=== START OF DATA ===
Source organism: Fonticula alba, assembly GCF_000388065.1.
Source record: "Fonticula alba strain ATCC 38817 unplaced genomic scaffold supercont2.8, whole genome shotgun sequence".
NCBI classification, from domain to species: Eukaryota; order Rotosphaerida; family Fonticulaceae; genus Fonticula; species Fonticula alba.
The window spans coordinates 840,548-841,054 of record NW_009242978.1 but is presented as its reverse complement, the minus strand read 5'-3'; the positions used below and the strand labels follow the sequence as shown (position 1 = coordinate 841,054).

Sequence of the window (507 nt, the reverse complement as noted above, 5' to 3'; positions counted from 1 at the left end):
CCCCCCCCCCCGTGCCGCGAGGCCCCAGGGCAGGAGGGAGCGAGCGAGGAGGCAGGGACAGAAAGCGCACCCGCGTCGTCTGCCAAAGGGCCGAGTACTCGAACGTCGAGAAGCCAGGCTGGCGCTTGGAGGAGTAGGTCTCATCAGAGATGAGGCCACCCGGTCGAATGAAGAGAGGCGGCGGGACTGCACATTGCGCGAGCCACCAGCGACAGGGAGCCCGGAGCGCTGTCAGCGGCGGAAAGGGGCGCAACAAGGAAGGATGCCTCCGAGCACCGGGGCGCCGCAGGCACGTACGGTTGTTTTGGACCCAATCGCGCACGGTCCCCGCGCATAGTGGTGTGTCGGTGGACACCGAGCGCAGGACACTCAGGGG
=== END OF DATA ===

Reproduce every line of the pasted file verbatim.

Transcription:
Source organism: Fonticula alba, assembly GCF_000388065.1.
Source record: "Fonticula alba strain ATCC 38817 unplaced genomic scaffold supercont2.8, whole genome shotgun sequence".
NCBI classification, from domain to species: Eukaryota; order Rotosphaerida; family Fonticulaceae; genus Fonticula; species Fonticula alba.
The window spans coordinates 840,548-841,054 of record NW_009242978.1 but is presented as its reverse complement, the minus strand read 5'-3'; the positions used below and the strand labels follow the sequence as shown (position 1 = coordinate 841,054).

Sequence of the window (507 nt, the reverse complement as noted above, 5' to 3'; positions counted from 1 at the left end):
CCCCCCCCCCCGTGCCGCGAGGCCCCAGGGCAGGAGGGAGCGAGCGAGGAGGCAGGGACAGAAAGCGCACCCGCGTCGTCTGCCAAAGGGCCGAGTACTCGAACGTCGAGAAGCCAGGCTGGCGCTTGGAGGAGTAGGTCTCATCAGAGATGAGGCCACCCGGTCGAATGAAGAGAGGCGGCGGGACTGCACATTGCGCGAGCCACCAGCGACAGGGAGCCCGGAGCGCTGTCAGCGGCGGAAAGGGGCGCAACAAGGAAGGATGCCTCCGAGCACCGGGGCGCCGCAGGCACGTACGGTTGTTTTGGACCCAATCGCGCACGGTCCCCGCGCATAGTGGTGTGTCGGTGGACACCGAGCGCAGGACACTCAGGGG